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The Scarlet & Black

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Feven Getachew
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Michael Lozada
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Harvey Wilhelm
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Tiny Dorm Concerts put self-gov in music

HUNG VUONG. Ronan Brooks, Artis Curiskis and Erhaan Ahmad, all ’18, turned a joke into a campus-wide music forum.

It’s a Saturday night, an hour before Harris. Many Grinnellians, rather than getting ready to go out, stand in respectful silence, waiting for their classmate to finish tuning her guitar. On Saturday, Sept. 3 in Food House, a crowd of students found a worthwhile pregame alternative: something called a Tiny Dorm concert.

This wasn’t the first such phenomena. Tiny Dorm is a student-run concert program started spring semester of 2016 by Erhaan Ahmad, Ronan Brooks and Artis Curiskis, all ’18, as a “student concert, for students, by students, in a student’s space,” as Brooks described.

The idea actually came out of a joke, which ended up being so successful the trio decided to keep the program running, closing out spring semester with six Tiny Dorm shows.

“What if we threw a spoof of NPR Tiny Desk in our dorm?” Curiskis said.

The idea expanded into a way to broaden the music community on campus. They set a goal to move Tiny Dorms around on all three areas of campus and off-campus.

“We never made it to East Campus [last year] though!” Curiskis said. “We’d really, really love to.”

With Ahmad off-campus for the semester, Curiskis and Brooks have stepped up as a two-man team running the program, with Curiskis in charge of outreach, set lists and locations, and Brooks setting up show and audio functions.

Saturday’s show was opened by Emmett Sandberg ’18 with a couple of folk-style songs. Next, The Wellness, a five-person student band, played a set. Finally, Squirrel Flower, the name under which Ella Williams ’19 performs, closed the show.

For Sandberg, the Tiny Dorm concert was his debut show — the first time he’s performed in front of Grinnellians, and only the second time he has ever performed in front of an audience.

“[The supportive nature] of Grinnellians is nice, because you don’t feel that much pressure as a performer, which helps you connect with the crowd and perform better,” Sandberg said. “It’s a very real concert; they have a sound check and two really cool people setting everything up, [and those people] know what they’re doing.”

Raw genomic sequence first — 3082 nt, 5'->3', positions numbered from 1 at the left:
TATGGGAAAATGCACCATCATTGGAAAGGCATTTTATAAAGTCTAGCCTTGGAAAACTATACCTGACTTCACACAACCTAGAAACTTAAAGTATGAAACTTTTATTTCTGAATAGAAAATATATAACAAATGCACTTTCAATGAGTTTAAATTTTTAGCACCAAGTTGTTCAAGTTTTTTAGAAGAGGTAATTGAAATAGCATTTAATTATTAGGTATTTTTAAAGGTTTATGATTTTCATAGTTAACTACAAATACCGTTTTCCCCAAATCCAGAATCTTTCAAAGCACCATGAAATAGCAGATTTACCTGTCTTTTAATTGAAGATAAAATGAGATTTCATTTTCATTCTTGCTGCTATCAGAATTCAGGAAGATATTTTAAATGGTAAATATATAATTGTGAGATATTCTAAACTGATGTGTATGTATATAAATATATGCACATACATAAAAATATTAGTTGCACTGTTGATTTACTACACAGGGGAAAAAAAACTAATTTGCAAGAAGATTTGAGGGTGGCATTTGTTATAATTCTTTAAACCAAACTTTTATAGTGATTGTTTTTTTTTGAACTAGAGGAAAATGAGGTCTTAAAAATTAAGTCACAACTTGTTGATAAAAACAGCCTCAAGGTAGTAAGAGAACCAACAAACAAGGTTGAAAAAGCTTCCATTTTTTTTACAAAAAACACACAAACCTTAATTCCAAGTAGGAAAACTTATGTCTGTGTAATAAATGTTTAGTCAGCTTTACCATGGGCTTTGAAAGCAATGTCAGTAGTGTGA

The Wellness was up next. The band — a five-person ensemble consisting of Nathan Calvin ’18, Jacob Getzoff ’18, Justin Leuba ’18, Michael Owusu ’17 and Corey Simmonds ’17 — was formed last semester by Owusu and Simmonds.

Simmonds describes their sound as “somewhere between funk, rock and RnB [with] blues in there.”

Getzoff, Leuba and Owusu are FreeSound managers this year, and Simmonds is Concerts Chair, so The Wellness was particularly struck by the initiative Brooks and Curiskis have taken in establishing Tiny Dorm.

“As FreeSound managers,” Owusu commented, “[Artis and Ronan’s dedication] is all that we’ve ever wanted. They are breaking an expectation that it’s someone else’s responsibility to host a show.”

Ella Williams, or Squirrel Flower, really enjoyed this edition of Tiny Dorm. She was especially appreciative of an audience-member who took the initiative, when she was asking for financial support for her upcoming EP, to take off their hat and pass it around to collect money.

“I made like 30 dollars, which makes a difference. It was so heartwarming to see because it’s free music, and it’s more of a community than musicians playing to make money, but when people are in need, [others] help them, and that’s incredible; that’s Self-Gov,” Williams said.

When asked what sets Tiny Dorm apart from alternative music outlets on campus, everyone agreed: Self-Gov.

“Artis and Ronan are two pillars of the music community, and they’re leading and demonstrating [Self-Govw] by example,” Leuba said.

Sandberg agreed that Tiny Dorm has helped foster a collaboration between the music scene on campus and what many students have been focused on lately, self-gov.

“Tiny Dorm was set up with the idea that through self-governance, we can make amazing music happen. We’re going to put on concerts in these tiny spaces that people call home, and we’re going to be respectful. Tiny Dorm is different because it’s not a public space; it’s someone’s space,” Sandberg said.

At the end of the day, Tiny Dorm has created another unique and fun forum for students to share their music and their talent on campus.

“Tiny Dorm [encourages] people — who are or aren’t musical — to host a show in their own space,” Owusu said. “[They become] involved in the student music community and what they want the music on their campus to be.”

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